The current political debate is largely centred around the balance between public spending cuts and tax rises. But the importance of economic growth in dealing with the crisis in public finances should not be forgotten. The congestion that clogs up the road network is a major impediment to economic recovery as British employees and companies labour under the huge hidden costs of a creaking transport infrastructure.
Road-building is costly, slow and unpopular, and modal shift will never be large enough to solve the congestion crisis, so we must make better use of the existing road network. Politicians must deal now with the challenge of congestion by making the road network more efficient through charging motorists for how much, when and where they use it.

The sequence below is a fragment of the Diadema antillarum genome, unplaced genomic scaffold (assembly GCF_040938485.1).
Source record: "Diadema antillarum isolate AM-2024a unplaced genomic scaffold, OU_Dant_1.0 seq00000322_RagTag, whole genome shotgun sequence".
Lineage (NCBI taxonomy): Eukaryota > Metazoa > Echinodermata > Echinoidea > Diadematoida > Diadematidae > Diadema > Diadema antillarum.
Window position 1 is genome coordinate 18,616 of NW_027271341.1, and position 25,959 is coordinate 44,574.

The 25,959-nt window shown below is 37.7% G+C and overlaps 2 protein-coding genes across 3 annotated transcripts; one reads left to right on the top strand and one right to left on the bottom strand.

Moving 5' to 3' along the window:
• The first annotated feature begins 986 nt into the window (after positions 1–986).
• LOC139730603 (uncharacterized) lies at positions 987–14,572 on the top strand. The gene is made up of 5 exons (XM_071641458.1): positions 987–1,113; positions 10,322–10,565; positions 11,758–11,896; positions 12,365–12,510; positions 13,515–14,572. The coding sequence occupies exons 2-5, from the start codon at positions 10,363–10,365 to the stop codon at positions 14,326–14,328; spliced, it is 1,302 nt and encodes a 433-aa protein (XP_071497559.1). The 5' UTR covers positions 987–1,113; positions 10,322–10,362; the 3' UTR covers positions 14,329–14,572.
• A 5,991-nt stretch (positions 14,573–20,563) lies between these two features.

To overcome the political objections to road user charging this report recommends a ‘voucher mutualisation’ of the Strategic Roads Network. This solution offers a politically acceptable transfer of ownership from public to private hands, giving every citizen in the UK a tradable share in their network for free. This shift will facilitate the introduction of road user charging and would be accompanied by the abolition of Vehicle Excise Duty. Any profits from operating the roads would then go to the shareholders: British citizens.
Under the SMF’s proposals, the average car owner would be better-off to the tune of a £1,500 asset and £75 per year. The average two-driver household with two children, would be better by around £6,000 in assets and some £150 per year.